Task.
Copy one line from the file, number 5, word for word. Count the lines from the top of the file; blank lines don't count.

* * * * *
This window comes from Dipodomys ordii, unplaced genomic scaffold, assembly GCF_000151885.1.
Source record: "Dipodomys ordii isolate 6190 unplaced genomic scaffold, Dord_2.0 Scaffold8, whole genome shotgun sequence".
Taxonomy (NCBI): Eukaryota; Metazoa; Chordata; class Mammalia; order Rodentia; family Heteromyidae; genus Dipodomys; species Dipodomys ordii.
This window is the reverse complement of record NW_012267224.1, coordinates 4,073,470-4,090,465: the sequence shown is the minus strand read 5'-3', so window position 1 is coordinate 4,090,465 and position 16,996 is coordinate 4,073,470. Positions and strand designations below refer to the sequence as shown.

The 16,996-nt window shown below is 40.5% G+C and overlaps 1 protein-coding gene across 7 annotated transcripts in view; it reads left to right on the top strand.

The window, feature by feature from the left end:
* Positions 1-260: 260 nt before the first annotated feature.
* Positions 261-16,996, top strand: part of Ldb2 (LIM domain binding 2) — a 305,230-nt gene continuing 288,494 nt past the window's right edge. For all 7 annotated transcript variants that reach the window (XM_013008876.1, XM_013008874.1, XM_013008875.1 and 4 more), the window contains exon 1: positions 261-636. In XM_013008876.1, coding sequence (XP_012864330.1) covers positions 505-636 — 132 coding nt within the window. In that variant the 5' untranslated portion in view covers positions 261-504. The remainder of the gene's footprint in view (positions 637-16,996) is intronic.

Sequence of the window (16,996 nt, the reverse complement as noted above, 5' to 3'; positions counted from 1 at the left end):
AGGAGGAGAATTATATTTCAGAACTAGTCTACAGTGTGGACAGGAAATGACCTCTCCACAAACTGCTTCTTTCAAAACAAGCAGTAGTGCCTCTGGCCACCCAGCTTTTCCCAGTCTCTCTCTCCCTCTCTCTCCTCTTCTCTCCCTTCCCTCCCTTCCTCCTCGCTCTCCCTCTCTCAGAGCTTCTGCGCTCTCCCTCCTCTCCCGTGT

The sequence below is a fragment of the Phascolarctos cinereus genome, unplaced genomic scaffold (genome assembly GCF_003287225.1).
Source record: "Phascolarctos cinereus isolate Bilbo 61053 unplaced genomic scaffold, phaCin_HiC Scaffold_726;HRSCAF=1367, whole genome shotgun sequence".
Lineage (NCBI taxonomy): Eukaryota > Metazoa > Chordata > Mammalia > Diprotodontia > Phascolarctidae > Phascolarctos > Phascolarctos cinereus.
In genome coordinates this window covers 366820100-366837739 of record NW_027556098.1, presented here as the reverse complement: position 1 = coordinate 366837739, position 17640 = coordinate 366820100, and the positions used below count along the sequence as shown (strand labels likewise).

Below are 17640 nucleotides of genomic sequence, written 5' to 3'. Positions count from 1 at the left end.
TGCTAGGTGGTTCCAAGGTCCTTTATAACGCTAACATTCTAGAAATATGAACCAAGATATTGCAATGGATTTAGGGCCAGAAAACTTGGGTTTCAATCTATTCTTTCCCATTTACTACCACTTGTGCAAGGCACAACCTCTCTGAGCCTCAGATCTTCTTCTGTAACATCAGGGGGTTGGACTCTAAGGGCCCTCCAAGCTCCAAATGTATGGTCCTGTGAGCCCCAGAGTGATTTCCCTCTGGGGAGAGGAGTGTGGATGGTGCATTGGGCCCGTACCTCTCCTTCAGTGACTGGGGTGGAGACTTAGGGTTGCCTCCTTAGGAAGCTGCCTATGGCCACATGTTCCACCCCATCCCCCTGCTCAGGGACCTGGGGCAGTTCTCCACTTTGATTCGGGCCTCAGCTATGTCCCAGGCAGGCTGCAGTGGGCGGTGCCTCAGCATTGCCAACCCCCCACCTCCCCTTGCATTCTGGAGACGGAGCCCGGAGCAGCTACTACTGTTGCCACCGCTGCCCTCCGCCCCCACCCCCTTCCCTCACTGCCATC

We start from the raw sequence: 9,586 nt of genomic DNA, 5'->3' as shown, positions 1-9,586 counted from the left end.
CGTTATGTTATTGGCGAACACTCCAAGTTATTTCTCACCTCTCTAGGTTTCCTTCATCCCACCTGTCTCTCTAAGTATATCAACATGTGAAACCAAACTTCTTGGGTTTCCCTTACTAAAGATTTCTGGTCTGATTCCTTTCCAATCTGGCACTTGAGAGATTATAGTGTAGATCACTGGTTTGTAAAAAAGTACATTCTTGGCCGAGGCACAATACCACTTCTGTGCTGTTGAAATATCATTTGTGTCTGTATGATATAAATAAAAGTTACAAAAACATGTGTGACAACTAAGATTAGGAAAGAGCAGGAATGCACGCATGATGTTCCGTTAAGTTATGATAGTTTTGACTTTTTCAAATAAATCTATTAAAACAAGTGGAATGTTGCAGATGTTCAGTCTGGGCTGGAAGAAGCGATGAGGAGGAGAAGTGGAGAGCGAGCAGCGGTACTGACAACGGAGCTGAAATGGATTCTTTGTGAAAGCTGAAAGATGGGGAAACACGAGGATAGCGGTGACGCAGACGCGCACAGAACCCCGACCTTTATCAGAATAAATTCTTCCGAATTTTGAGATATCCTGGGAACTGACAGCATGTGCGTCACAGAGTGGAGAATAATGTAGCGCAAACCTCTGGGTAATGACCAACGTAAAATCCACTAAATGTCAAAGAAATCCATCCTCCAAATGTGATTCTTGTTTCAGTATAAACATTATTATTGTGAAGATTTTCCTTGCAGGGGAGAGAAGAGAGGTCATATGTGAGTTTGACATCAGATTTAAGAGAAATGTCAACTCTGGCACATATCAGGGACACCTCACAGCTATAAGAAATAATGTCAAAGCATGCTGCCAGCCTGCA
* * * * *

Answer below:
The 16,996-nt window shown below is 40.5% G+C and overlaps 1 protein-coding gene across 7 annotated transcripts in view; it reads left to right on the top strand.